Thin Man movie writers love trains, so once again the film begins on a train as Nick and Nora Charles are relegated to the baggage car with their pooch as they steam through the country toward Nick’s childhood home. He is unenthusiastic about seeing his critical father, but Nora is determined to create a loving, respectful bond between them. The mission seems futile until the inevitable murders mar the smooth surface of country life, and allow Nick’s reputation and talent to carry the day.
The charming chemistry between William Powell and Myrna Loy remains evident in this story, their twelfth film together, even if they, and the script, are a bit less sprightly. Nora asserts herself a bit more than usual, weathers the reaction, and spends time in the kitchen, which is a first. Nick maintains his shady friends, esoteric knowledge so necessary in movie detectives, and general charm.
Meanwhile, paintings by a local artist are in too much demand, especially when he is shot, and a “crazy” woman is also killed. The story is a bit convoluted, but Nick performs well, while remaining sober, no less, and his father is ultimately proud. All is well.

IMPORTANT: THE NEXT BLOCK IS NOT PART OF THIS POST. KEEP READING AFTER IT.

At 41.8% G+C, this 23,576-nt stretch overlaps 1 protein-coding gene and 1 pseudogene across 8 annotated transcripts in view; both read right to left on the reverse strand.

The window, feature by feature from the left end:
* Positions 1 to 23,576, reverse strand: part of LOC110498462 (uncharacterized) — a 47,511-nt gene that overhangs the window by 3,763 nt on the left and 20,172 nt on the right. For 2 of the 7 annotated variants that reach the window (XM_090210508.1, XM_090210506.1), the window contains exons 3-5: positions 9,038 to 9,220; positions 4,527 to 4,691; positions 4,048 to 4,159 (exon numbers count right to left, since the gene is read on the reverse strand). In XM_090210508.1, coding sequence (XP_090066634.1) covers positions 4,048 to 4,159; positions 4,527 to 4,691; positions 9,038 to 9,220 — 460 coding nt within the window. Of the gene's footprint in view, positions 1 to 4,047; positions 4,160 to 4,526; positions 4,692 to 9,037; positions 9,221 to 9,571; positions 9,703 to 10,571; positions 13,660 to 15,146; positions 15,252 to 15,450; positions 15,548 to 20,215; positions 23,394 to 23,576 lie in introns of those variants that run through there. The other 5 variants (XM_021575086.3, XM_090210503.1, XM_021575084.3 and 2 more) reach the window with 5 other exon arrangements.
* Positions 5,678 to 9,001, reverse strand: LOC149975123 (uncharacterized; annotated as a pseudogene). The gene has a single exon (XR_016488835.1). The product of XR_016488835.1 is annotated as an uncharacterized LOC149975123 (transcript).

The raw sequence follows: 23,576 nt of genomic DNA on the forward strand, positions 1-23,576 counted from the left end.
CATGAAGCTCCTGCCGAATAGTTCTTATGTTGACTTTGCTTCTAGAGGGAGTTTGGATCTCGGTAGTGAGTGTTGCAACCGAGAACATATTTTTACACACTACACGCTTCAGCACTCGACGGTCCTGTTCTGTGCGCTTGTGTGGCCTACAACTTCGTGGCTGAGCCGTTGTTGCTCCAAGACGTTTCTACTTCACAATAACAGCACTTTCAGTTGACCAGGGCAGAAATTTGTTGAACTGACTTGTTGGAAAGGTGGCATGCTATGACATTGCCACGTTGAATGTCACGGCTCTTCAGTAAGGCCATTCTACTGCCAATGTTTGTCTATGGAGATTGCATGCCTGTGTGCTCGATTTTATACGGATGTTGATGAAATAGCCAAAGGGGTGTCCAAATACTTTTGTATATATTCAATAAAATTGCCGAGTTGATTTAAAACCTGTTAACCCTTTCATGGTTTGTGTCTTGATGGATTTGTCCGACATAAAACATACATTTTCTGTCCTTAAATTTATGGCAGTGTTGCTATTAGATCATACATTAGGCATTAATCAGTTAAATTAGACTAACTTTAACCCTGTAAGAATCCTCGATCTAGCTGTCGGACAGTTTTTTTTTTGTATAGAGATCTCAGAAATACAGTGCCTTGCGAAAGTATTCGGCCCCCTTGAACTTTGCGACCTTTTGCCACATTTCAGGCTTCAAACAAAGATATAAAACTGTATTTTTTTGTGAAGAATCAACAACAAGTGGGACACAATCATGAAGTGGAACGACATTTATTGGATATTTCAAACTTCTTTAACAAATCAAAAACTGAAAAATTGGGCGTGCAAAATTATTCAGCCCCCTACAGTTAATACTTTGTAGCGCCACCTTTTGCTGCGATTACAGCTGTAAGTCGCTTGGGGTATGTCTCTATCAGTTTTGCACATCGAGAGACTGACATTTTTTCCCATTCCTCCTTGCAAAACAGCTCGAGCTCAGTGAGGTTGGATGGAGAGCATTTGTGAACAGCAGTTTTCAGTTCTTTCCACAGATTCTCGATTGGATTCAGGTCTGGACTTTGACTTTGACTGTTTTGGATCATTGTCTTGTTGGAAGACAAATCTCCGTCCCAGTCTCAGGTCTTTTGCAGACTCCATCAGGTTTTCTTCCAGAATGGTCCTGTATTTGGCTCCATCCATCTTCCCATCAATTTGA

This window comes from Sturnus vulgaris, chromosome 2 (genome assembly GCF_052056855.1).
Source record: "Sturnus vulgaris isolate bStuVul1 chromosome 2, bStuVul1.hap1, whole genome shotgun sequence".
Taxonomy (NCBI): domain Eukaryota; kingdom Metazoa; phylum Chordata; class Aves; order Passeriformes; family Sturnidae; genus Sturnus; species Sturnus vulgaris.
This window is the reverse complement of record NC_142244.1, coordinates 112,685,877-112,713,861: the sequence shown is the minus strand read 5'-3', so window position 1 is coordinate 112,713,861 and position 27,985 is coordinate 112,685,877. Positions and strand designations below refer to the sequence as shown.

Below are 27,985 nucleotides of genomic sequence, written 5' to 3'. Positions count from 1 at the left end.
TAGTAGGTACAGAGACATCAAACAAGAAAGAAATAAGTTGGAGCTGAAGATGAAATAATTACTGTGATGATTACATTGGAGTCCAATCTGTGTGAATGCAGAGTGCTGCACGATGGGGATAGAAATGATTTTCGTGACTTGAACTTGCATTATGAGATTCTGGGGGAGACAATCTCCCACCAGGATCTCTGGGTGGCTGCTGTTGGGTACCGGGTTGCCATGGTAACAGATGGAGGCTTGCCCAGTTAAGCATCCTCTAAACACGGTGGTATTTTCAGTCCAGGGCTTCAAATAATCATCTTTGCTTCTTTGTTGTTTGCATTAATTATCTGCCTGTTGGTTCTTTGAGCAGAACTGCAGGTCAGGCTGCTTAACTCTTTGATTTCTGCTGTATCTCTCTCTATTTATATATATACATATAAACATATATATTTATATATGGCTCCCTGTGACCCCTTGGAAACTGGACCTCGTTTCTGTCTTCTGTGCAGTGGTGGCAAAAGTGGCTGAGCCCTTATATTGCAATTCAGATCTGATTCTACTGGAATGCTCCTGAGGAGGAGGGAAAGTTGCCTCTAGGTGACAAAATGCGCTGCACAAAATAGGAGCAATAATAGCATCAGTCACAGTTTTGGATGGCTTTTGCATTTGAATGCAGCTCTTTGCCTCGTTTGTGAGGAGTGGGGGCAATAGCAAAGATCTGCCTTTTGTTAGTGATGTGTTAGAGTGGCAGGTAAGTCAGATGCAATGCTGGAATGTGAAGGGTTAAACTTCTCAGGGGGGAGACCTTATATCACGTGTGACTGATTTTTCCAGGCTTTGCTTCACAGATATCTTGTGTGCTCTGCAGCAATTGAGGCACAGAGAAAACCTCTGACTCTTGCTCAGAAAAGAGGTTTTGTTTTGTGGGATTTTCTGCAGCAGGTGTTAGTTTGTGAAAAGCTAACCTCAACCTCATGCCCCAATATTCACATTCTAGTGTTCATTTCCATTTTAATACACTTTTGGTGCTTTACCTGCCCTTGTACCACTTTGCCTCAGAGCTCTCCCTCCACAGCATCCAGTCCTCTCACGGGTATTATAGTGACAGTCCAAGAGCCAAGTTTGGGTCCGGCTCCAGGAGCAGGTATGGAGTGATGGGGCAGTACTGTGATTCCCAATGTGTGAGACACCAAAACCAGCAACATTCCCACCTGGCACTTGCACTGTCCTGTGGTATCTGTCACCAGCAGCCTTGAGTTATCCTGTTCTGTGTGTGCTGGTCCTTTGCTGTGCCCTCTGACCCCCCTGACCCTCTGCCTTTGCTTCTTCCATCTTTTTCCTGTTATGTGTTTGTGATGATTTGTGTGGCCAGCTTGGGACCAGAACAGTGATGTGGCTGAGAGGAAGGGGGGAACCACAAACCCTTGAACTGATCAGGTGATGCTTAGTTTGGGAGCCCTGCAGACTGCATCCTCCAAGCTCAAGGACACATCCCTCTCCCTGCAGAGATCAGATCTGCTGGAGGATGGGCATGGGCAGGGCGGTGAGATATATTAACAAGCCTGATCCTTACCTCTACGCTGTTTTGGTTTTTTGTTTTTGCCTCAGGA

By Cicely d’Autremont
IMDb, New York Times movie reviews, January 26, 1945
Nick Charles: "A couple of weeks on this cider and I’ll be a new man."
Nora Charles: "I sort of like the old one."
Nick Charles: "Why, darling, that’s the nicest thing you’ve said to me since the time I got my head caught in the cuspidor at the Waldorf."
Nora: "Who’s Sam Ronson?"
Mrs. Charles: "He’s the town banker. He has a hand in everything that goes on here. I suppose he’s what you call a typhoon."
Dr. Charles: "Don’t you mean tycoon, Mother? Typhoon is a sort of big wind."
Mrs. Charles: "Well, that’s Sam Ronson."
Willie Crump: "Bad ones. Always gave me his bad pictures to sell. Never his good ones. Just higgledy-piggledy. That’s the way he was. You know, artists are all like that. They keep their good pictures and sell their bad ones. It seems that a good artist is just naturally higgledy-piggledy. Maybe that’s why he’s a good artist. Or, maybe it’s reversed."
Nick: "Wait here."
Nora: "Where are you going?"
Nick: "I want to do a little business with a blonde."
Nora: "Do you think she’ll give it to you?"
Nick: "Well, I can try Darling. Anything for art."
Hollywood at Home: The Thin Man Goes Home, Saturday at 9 p.m. on PBS 6.